Let's play a game. Here's an Italian bike. Looks pretty nice, right? We're going to review it without talking about passion or flair or soul, and we're not going to mention pedigree or call it thoroughbred. Suffice it to say that it made the final four of our print sibling Cycling Plus's Bike of the Year 2016 shootout of 55 road bikes.
The GTR SL is Wilier's latest comfortable-but-fast, sportive/fondo-esque frameset, the fanciest version of a new design that's also available in two heavier options (the GTR Team and the GTR), as well as a disc model.
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To make matters even more complicated, the GTR SL is available in two different geometries: the Race on test here, and the Endurance which limits you to a single colour choice and gets a few extra mm of stack height, and a few less of reach.
Thoroughly modern frameset
The GTR SL's frame and fork weigh a claimed 990g and 390g respectively for a medium. The frameset carries all the hallmarks of a modern sportive bike (unless you count discs), with tubing that's fat in the right places for stiffness (head tube, down tube, bottom bracket...) and skinny where compliance is the order of the day.
Dropped stays help deliver an impressively compliant ride
The slim seatpost is present and correct, while Wilier has joined the legion of bike makers choosing dropped seatstays for the extra give they allow the rear end. The bike ships with 25mm rubber, but in keeping with the comfort theme, there's room for 28s.
Although there's nothing earth-shattering original about the frame, it's aesthetically very well balanced thanks to clean lines and details like the fork crown that blends into the top of the down tube, neatly concealing the front brake bolt.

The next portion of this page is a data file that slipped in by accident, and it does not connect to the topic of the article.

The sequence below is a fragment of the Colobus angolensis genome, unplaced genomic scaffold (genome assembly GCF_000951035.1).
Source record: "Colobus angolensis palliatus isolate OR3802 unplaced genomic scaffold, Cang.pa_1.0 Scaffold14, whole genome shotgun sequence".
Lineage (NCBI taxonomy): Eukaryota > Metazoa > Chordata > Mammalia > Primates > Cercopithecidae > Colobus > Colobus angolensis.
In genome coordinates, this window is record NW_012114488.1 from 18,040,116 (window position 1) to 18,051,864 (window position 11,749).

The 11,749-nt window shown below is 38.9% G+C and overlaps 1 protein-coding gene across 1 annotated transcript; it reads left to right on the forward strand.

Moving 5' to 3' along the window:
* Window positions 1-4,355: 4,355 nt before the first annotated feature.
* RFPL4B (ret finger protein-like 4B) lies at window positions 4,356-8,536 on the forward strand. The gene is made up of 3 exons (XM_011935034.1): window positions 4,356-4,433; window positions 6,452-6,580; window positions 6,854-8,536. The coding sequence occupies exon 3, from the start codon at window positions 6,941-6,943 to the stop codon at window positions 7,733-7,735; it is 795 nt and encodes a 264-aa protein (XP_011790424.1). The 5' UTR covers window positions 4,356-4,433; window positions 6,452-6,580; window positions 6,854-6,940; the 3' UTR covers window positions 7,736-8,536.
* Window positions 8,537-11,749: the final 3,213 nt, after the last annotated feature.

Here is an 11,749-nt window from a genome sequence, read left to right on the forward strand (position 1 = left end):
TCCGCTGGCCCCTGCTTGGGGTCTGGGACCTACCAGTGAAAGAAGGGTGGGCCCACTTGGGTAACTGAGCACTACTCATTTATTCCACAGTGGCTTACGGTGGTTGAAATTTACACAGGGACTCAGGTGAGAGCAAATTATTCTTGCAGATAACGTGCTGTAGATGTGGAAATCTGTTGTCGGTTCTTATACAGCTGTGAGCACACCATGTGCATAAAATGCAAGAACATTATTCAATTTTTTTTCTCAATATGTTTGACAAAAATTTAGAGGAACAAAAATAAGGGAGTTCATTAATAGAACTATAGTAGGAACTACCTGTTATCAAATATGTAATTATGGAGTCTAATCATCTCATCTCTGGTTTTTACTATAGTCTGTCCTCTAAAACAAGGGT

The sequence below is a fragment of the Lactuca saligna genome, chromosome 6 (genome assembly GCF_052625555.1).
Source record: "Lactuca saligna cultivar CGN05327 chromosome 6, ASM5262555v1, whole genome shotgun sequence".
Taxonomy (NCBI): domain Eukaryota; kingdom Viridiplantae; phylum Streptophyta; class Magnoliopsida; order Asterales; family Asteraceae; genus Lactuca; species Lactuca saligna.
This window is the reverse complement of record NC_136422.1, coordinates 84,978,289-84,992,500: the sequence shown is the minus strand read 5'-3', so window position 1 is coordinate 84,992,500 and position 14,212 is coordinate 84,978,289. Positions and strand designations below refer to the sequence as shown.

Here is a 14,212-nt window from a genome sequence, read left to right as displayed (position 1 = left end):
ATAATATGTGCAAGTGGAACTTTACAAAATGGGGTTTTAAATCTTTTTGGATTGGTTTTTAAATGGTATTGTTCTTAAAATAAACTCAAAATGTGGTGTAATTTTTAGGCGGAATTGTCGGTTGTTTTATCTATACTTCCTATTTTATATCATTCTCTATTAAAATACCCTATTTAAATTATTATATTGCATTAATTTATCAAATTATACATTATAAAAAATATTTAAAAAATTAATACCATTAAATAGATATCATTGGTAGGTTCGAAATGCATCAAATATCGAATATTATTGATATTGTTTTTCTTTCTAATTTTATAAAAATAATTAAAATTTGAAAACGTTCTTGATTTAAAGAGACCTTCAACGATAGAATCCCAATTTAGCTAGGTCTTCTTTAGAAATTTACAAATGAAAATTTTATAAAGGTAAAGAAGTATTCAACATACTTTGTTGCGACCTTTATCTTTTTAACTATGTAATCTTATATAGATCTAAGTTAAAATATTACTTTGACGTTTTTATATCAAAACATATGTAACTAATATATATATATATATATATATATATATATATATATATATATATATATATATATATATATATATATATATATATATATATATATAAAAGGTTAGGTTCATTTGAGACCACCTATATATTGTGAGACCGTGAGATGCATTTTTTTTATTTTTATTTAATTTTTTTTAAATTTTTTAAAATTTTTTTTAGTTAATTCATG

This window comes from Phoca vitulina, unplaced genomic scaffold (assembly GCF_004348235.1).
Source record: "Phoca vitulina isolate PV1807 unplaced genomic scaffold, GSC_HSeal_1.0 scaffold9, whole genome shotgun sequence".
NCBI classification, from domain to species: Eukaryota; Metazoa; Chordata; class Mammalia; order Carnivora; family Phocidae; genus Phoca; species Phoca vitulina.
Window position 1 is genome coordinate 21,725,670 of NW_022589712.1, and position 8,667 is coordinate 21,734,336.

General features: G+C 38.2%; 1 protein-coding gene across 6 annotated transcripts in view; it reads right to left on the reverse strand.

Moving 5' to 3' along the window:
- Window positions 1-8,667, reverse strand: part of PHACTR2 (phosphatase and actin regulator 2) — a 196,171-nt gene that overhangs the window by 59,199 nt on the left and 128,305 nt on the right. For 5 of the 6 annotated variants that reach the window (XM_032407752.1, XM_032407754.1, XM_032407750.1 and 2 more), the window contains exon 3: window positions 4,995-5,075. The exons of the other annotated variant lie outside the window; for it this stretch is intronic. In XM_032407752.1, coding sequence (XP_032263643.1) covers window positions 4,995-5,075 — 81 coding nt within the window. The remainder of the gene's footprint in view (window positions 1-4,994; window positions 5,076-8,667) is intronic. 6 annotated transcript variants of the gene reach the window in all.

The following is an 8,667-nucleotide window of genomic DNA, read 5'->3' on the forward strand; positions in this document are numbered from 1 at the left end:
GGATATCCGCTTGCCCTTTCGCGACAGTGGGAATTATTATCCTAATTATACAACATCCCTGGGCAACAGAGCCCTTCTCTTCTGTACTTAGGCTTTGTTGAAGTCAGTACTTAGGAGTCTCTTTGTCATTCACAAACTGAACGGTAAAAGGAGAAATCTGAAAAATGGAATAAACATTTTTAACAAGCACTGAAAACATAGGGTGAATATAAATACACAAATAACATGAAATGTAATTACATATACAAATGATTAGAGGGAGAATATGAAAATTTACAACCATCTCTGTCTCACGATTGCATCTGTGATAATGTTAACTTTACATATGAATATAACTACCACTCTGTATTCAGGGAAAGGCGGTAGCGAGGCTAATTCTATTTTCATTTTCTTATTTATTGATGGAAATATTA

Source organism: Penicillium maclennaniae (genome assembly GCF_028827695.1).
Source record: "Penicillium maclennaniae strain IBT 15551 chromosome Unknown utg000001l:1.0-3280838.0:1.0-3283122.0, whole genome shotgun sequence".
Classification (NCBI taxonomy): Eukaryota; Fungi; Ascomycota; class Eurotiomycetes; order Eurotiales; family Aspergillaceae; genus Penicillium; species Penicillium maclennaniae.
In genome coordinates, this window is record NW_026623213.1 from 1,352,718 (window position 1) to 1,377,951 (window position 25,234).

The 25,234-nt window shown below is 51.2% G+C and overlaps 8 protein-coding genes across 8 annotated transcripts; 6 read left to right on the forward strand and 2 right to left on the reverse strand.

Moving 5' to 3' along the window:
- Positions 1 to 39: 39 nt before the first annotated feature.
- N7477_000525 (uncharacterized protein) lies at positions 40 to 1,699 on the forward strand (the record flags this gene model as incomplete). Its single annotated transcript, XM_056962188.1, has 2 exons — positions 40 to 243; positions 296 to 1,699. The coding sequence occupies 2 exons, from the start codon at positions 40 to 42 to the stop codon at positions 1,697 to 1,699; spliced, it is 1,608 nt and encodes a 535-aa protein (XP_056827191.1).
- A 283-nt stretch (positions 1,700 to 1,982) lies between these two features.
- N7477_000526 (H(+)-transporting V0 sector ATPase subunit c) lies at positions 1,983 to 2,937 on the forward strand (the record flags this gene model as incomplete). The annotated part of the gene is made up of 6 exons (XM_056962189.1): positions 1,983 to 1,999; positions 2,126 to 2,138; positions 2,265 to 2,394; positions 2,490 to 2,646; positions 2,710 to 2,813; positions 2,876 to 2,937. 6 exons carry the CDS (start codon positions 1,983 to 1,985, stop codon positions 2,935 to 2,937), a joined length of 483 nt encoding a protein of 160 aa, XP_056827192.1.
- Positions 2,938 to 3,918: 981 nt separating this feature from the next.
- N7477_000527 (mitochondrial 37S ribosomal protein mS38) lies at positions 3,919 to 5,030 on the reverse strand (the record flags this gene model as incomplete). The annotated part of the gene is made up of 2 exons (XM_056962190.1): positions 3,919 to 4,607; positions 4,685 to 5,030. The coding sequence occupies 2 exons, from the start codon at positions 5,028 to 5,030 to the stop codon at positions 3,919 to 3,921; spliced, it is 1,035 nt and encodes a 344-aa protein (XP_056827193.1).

Look closely and you'll find a little too much fine print spidering its way over the frame
There are far too many words on the frame labelling the various branded technologies ('Asymmetric Rear Arms', anyone?), but it still looks very sharp as a whole.
Quietly excellent spec
Kit-wise it's entirely unremarkable, in a good way; Shimano Ultegra reports for duty with its usual competence, Mavic does the wheels, and the saddle is a rather nice cut-out version of the Selle San Marco Aspide. We weren't completely convinced by the large-radius drop on the FSA bars, but riders with large hands will doubtless approve.
We've kind of run out of new words with which to praise Ultegra
Being Italian, Wilier says the new bike is stiffer, more comfortable and a little more aero than its predecessor without actually quantifying any of those claims. We don't really care to be honest, because what matters is that the GTR SL is just a lovely thing to ride.
Wilier has helpfully printed the phrase "smooth rear design" on the seatstay, and it isn't wrong. The ride is impressively well damped over choppy surfaces; it hums over cattle grids rather than bucking, giving you that small-bump smoothness that in the real world makes you faster.
The Race geometry strikes a nice balance between a typical endurance position and a head-down competitive one. It's a very happy medium that we think will suit a lot of riders.
The angles add up to a happy medium between a typical endurance position and a head-down competitive one
It's best not to get too hung up on the labels anyway: if you want to race the GTR SL it's stiff and capable enough not to be disappointing, even if it's not Wilier's most aggressive offering. There are more speed-focused bikes out there for sure, but for our money this bike gets the trade-offs between comfort and excitement spot-on.
The GTR SL isn't cutting edge in weight and it doesn't do anything revolutionary in tech terms – it's just a bloody nice bike. You can get a slightly better spec for your money by buying something that isn't Italian, but if you choose the GTR SL, you're very unlikely to regret it.